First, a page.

Speech delivered by Mr. Patrick O’Reilly to the Canadian Museums Association on Thursday, March 26, 2009

Tags for Speech delivered by Mr. Patrick O’Reilly to the Canadian Museums Association on Thursday, March 26, 2009

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On behalf of the Canadian Museum for Human Rights I want to say how pleased we are to join you. For those of you who are not familiar with us, I want to give a quick bit of background. The CMHR is Canada's fifth national museum. Some of the other national Museum's have had new buildings and rejuvenations, but the Canadian Museum for Human Rights is the first new national museum to be established since 1967 when then Prime Minister Pearson gave the country the Canada Science & Technology Museum as a Centennial present.

We are also the first national museum to be established with financial contributions from other levels of government and with very significant contributions from the private sector. The federal government committed $100 million toward a new home for us and, of course most importantly, confirmed ongoing annual support of our operations in the neighbourhood of $20 million per year. The province of Manitoba contributed $40 million in capital and the City of Winnipeg $20 million. In addition, the Friends of the Museum have raised over $100 million and are continuing in their efforts.

But, perhaps most importantly for Canadian cultural policies, the Canadian Museum for Human Rights is the first national museum to be established outside the National Capital Region. We are exceptionally pleased to call Winnipeg home. It is an important statement in a vast, geographically diverse country to say that our national and cultural institutions can and should be located in other large urban centres in Canada.

I know that all of these points – our funding, our location outside the capital, our creation as a national – come with great responsibility, and it is one we take seriously. We are committed to living up to exceptional expectations; we will strive to be a model of accountability. At the same time, we will fiercely guard the independence that is so important for all of us in the museum world, a most important principle given that we will explore the challenging and, at times contentious idea of "human rights."

Today I will, of course, focus my presentation on our plans for educational programming, links to the scholastic community and the use of new media and internet based technology to reach audiences far and wide in new and creative ways, as we move towards our opening in 2012. However, if you wish to simply learn more about the great social experiment we have launched in Winnipeg, or if you think after hearing more about us that you'd like to join the adventure, please come see us at our booth in the tradeshow.

OK, I promise my colleague CEO's that that is almost the last time I'll make a recruiting pitch publicly, but I had to say it!

The official mandate of the Museum I represent is, to quote the Museums Act of Canada, "to explore the subject of human rights, with special but not exclusive reference to Canada, in order to enhance the public's understanding of human rights, to promote respect for others and to encourage reflection and dialogue."

Our goal isn't to find the truth, nor to present "the story"; rather it involves bringing many people together, challenging all to think differently, and to consider other points of view.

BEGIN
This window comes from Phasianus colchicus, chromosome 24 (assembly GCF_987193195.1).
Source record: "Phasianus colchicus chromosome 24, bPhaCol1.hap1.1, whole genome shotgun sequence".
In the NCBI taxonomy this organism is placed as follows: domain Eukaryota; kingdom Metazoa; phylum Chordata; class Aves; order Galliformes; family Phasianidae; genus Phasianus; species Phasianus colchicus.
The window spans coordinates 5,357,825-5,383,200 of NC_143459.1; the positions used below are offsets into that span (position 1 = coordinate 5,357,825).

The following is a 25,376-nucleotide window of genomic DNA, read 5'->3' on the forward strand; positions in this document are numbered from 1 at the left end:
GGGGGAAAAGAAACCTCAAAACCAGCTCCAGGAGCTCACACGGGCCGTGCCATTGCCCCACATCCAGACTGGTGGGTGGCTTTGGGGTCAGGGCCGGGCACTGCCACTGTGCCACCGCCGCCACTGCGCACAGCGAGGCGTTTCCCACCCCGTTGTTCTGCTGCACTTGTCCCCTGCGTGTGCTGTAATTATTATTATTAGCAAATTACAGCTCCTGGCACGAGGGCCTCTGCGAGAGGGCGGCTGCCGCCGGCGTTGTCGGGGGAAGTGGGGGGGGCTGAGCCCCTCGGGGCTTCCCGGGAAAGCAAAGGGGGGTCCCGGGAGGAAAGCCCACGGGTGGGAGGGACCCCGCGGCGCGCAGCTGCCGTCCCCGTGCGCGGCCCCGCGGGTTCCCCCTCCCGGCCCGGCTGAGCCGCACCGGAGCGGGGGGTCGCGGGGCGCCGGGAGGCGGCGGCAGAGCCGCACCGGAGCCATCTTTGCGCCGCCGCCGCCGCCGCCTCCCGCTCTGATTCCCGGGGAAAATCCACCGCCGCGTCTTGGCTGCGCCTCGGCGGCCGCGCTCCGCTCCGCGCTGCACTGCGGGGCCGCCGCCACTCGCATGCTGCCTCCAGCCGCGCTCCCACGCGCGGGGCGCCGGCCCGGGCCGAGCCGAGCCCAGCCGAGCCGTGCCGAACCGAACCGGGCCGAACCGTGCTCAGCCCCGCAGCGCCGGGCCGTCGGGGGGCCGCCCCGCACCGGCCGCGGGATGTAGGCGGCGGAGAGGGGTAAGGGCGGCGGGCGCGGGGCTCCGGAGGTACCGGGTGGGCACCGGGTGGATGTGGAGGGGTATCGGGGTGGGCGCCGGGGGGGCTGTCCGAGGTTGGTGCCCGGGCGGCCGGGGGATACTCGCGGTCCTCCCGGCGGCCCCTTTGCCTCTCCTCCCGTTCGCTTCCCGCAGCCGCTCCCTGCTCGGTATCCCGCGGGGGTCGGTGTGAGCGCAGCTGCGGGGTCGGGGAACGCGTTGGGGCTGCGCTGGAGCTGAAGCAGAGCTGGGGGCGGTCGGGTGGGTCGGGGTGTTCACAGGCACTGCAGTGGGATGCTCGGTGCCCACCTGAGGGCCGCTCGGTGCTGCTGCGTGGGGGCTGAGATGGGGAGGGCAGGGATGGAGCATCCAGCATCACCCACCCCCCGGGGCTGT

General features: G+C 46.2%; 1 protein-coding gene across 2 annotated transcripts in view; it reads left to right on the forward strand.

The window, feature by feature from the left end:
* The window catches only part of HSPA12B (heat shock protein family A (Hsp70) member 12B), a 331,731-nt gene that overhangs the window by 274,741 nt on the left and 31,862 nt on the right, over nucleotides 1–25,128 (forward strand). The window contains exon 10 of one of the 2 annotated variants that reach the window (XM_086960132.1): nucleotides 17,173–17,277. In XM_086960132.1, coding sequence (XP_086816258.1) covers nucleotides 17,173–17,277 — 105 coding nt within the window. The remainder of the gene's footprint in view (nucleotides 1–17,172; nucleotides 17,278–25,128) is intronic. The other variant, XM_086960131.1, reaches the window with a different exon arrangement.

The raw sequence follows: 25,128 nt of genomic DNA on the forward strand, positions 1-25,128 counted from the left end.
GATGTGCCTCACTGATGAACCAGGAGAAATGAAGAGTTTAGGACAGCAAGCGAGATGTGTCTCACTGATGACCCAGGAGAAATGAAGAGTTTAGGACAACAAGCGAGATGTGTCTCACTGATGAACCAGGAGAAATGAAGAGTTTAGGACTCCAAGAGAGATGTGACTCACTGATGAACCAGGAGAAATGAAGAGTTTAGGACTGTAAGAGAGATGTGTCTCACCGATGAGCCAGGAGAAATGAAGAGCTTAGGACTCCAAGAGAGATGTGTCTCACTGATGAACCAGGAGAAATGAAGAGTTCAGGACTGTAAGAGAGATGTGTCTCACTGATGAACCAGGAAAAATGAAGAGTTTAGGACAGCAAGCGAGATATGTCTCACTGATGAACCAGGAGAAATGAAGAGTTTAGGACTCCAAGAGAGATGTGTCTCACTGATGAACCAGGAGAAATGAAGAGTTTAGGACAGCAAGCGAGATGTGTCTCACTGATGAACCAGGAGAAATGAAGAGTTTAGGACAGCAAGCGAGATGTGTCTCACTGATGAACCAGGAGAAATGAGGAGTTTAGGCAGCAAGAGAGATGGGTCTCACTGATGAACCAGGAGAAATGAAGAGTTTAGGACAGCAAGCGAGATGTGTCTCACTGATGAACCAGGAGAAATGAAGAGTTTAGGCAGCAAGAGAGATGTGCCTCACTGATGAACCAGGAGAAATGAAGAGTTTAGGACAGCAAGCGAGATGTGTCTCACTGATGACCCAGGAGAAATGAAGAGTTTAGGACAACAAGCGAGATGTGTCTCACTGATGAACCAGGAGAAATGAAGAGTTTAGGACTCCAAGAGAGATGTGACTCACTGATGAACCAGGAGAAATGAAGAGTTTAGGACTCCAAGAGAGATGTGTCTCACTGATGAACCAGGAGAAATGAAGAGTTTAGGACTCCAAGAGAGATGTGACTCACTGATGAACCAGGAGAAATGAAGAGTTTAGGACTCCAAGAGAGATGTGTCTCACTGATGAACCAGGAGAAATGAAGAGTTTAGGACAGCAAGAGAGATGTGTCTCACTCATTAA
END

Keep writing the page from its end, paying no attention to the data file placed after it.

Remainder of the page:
This will be an institution that engages and empowers Canadians and visitors from all walks of life to combat prejudice, intolerance, and discrimination. As we begin to approach these challenging issues, we still need to be a people‐friendly and welcoming place for all ages, genders, abilities, cultures, orientation, and beliefs. We also need to be FUN !

We are striving to become a full fledged "idea museum." That is, a museum based on an intangible conceptual framework – an idea. We don't have a collection as one would normally expect from a museum. We will house some artefacts, and we will from time to time seek to borrow others, but our stories will be told through narrative dialogue, through first person accounts, through memory and oral history. That means, among other things, that our collection will be predominantly digital. We can think of it as a 21st century collection and that comes with many pro's and con's. One of the benefits is that we can use many fora, beyond the museum building, to display our collection and tell our stories. We intend to be both a traditional museum in a gorgeous new building built in Winnipeg, and a virtual museum housed on the internet. We won't duplicate one with the other; but we will seek to develop two complementary experiences for the visitor.

Another reality of an Idea Museum is that we will not be presenting single interpretive panels for each issue but will, instead, present many perspectives. These perspectives will sometimes converge, sometimes conflict, but will most certainly always be deeply held. Our objective in the museum will be to foster a better understanding of human rights – the challenges, the triumphs, the common links between seemingly diverse situations, but always to advance that knowledge through a better understanding of others' points of view. It's a daunting task but one that we believe can be achieved through strong research and curatorial work, use of technology, and deep and rich partnerships with educational institutions and academia from grade school through to post‐doctoral programs.